Issue 7 Failure Summer 2002
The first time I noticed the sculpture, it was not very easy to see it. Three dense bushes had bullied their way in front of it, and they grew bigger and more brazen with each passing month. I wondered when the grounds maintenance people would notice and give them a trim. They finally did, but took the radical approach of removing the bushes altogether. The sculpture was now shockingly exposed, standing on a plain stretch of dirt, and completely vulnerable to the public eye. It looked like a furry animal that had been completely and inappropriately shaved.
The orange sculpture was a tripod of sorts, made of I-beams with a Bert-like tuft of metal hair on top. It was positioned in an awkward, in-between buffer zone designated for landscaping, sandwiched between the New York City Technical College building and a street in downtown Brooklyn. A bit too small to be monumental, and a bit too large to relate to the people walking by, it stood slightly above them, uncomfortable with its height, like a tall pre-teen. It looked like the kind of sculpture that had started its life with aspirations of a long tenure in front of the Seagram's Building, later to be put to pasture at Storm King. Given this, it was even more painful to see it stuck in purgatory at the corner of Jay Street and Tech Place.
It became a landmark for me, and I always looked for it when passing by. For better or worse, the bushes never grew back, and so it was easy to notice that graffiti and doodles occasionally appeared on its skin. The vandalism was done somewhat half-heartedly ("Your mother is a ?") and never had anything to do with the sculpture itself. Somehow, it did not seem to elicit a reaction from anyone: it was simply a marker that "there is art in front of our building," rather than expressing a concept or reacting to a physical space.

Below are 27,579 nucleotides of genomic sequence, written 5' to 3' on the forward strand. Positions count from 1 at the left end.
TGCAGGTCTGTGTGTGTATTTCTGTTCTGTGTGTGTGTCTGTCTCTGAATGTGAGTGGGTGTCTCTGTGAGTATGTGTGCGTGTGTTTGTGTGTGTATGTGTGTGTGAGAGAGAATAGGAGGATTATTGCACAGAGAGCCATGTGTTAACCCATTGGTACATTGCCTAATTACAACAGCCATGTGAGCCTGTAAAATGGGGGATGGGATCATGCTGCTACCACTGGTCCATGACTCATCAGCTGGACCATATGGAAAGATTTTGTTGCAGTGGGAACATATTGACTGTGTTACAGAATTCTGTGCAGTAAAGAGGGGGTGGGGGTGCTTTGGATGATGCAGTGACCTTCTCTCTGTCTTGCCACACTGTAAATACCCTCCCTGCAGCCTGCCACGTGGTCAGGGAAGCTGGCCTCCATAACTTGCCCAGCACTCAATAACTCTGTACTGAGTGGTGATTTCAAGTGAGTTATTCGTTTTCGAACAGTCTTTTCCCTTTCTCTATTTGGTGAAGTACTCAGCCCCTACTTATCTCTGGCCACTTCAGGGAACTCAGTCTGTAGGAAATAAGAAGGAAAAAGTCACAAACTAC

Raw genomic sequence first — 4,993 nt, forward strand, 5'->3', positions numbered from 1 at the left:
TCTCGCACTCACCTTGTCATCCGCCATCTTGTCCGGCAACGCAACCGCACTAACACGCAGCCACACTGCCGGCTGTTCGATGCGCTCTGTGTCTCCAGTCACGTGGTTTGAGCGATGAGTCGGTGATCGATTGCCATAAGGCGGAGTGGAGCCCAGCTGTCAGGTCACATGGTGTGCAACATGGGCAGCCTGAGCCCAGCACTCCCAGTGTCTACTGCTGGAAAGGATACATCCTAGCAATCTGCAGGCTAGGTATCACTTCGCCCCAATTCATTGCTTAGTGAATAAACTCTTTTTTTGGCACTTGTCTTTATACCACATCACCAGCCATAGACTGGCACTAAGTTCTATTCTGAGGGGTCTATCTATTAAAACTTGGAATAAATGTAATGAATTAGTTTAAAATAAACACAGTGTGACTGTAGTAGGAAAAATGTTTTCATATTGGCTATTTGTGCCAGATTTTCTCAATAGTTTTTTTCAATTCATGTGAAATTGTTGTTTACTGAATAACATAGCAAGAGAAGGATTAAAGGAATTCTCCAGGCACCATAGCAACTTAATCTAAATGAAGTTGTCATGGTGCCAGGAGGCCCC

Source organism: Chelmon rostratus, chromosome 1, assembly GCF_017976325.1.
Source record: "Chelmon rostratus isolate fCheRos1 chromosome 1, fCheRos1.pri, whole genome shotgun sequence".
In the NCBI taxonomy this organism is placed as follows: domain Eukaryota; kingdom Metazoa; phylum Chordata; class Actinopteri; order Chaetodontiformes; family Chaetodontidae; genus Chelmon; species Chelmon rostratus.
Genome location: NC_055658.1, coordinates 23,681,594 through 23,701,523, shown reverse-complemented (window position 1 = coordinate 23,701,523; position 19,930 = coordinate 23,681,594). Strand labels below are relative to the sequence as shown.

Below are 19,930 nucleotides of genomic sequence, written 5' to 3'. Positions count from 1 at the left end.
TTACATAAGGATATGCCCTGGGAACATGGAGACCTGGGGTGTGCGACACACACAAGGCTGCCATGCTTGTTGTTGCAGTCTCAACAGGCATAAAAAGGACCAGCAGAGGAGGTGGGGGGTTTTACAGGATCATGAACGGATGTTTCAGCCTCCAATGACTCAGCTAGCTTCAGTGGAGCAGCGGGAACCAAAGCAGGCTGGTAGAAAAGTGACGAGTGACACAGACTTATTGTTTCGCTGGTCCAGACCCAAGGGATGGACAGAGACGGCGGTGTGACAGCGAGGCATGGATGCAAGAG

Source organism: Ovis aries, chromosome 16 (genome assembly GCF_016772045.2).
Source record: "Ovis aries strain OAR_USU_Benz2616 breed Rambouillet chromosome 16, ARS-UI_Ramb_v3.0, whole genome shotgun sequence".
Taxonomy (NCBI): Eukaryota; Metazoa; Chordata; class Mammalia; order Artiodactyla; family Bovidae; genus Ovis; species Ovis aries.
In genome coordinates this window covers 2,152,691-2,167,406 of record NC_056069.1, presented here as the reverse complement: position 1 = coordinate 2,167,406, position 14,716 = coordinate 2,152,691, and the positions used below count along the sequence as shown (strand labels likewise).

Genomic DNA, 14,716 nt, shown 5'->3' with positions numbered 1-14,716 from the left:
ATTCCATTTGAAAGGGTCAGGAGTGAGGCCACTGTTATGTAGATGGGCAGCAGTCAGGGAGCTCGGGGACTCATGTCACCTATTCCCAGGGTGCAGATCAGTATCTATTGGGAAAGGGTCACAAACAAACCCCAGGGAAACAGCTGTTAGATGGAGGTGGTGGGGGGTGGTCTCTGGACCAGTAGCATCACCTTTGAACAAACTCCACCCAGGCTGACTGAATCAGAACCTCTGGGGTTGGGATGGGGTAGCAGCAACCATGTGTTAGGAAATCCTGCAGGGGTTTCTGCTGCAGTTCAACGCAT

In January 2002, New York City Technical College underwent an external renovation, and a blue scaffolding "skirt" was built around the perimeter of the building. Now, it looked like the sculpture was forced to slump in order to fit under this new structure. The scaffolding had been chopped up in awkward ways to accommodate the top of the sculpture. Large construction vehicles and dumpsters were brought onto the side street to cart away debris, and for several weeks a garbage truck was parked with its rude, gaping rear-end provocatively facing the sculpture. A few days later, a long streamer of yellow caution tape was anchored to a lamppost on one end and the sculpture on the other. The I-beams, which before had perhaps reflected the artist's interest in the sculptural qualities of industrial materials, now seemed merely part of the language of demolition.
A conversation with an official at New York City Technical College turned up the name of the artist, Allen Mooney, and the title, Iroquois Walk. This Native American reference was intriguing (was the Bert hair in fact some kind of headdress?) but then on the artist's website the sculpture is entitled Iroquis Walk. In this photograph, the picture is taken from behind the sculpture, in effect showing us its point of view. It strides out toward the street and into the world. The grass is rich and green beneath its feet, and its orange paint glows in the sun. I wondered if the artist had helped pick the site and what the real title was, but the phone call went unreturned. I wondered if he knew how it was doing these days.
Nina Katchadourian is an artist who lives in Brooklyn and teaches at Brown University. She exhibits with Debs & Co in New York and with Catharine Clark Gallery in San Francisco.
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© 2002 Cabinet Magazine